Health care fraud or health insurance fraud is not like violent crime. It doesn’t leave someone traumatized and doesn’t damage property. Some people think of it as a form of victimless crime, but that simply isn’t the truth.
Every individual and business that pays taxes contributes to Medicaid and Medicare funds. When a health care provider or a member of their staff intentionally engages in fraudulent billing practices, the taxpaying public is ultimately the victim because their funds are what pay for those fraudulent claims.
Understanding the scope of health care fraud and its impact on tax-funded insurance programs can help you understand the real risks of improper insurance billing practices.
The government understands the impact of provider fraud
Often, when pundits and journalists talk about insurance fraud, the focus is on the individual receiving benefits. However, government statistics make it clear that provider fraud is a much bigger concern.
Provider fraud is a major concern, with the Centers for Medicare & Medicaid Services estimating just under $43 billion in improper Medicare payments and more than $86 billion in improper Medicaid payments in 2020 alone. Although some of those amounts will represent recipients who should not have received coverage, much of that money goes out to medical facilities billing for the wrong procedure or even for visits that never occurred.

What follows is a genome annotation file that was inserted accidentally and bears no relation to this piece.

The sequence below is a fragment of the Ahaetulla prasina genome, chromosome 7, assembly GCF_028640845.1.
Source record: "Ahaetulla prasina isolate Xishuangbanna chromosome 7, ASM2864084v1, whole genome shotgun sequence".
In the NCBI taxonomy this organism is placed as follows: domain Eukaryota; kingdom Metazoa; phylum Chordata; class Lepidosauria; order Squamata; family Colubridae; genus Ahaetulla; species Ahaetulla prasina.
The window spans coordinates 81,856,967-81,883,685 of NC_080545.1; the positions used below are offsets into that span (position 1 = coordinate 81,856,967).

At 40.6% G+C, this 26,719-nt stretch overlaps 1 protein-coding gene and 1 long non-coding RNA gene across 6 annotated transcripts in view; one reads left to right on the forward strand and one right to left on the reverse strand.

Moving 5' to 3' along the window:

While it is impossible for the government to scrutinize every individual claim, there are professionals whose entire jobs revolve around validating and investigating billing claims submitted to government insurance programs. They can and do find evidence of providers misusing programs for financial gain. When they do, criminal investigations often lead to charges.
With health care fraud, the risk isn’t just about money
It takes many years to complete the necessary education to work in the medical field and only a few mistakes to cost you your job and possibly your license. Upgrading charges, fabricating appointments or even unbundling charges could help you earn a little more money, but it could also put you and the people who work for you at risk.
Learning more about the most common forms of health care fraud and other white-collar crimes can help you avoid unintentionally breaking the law.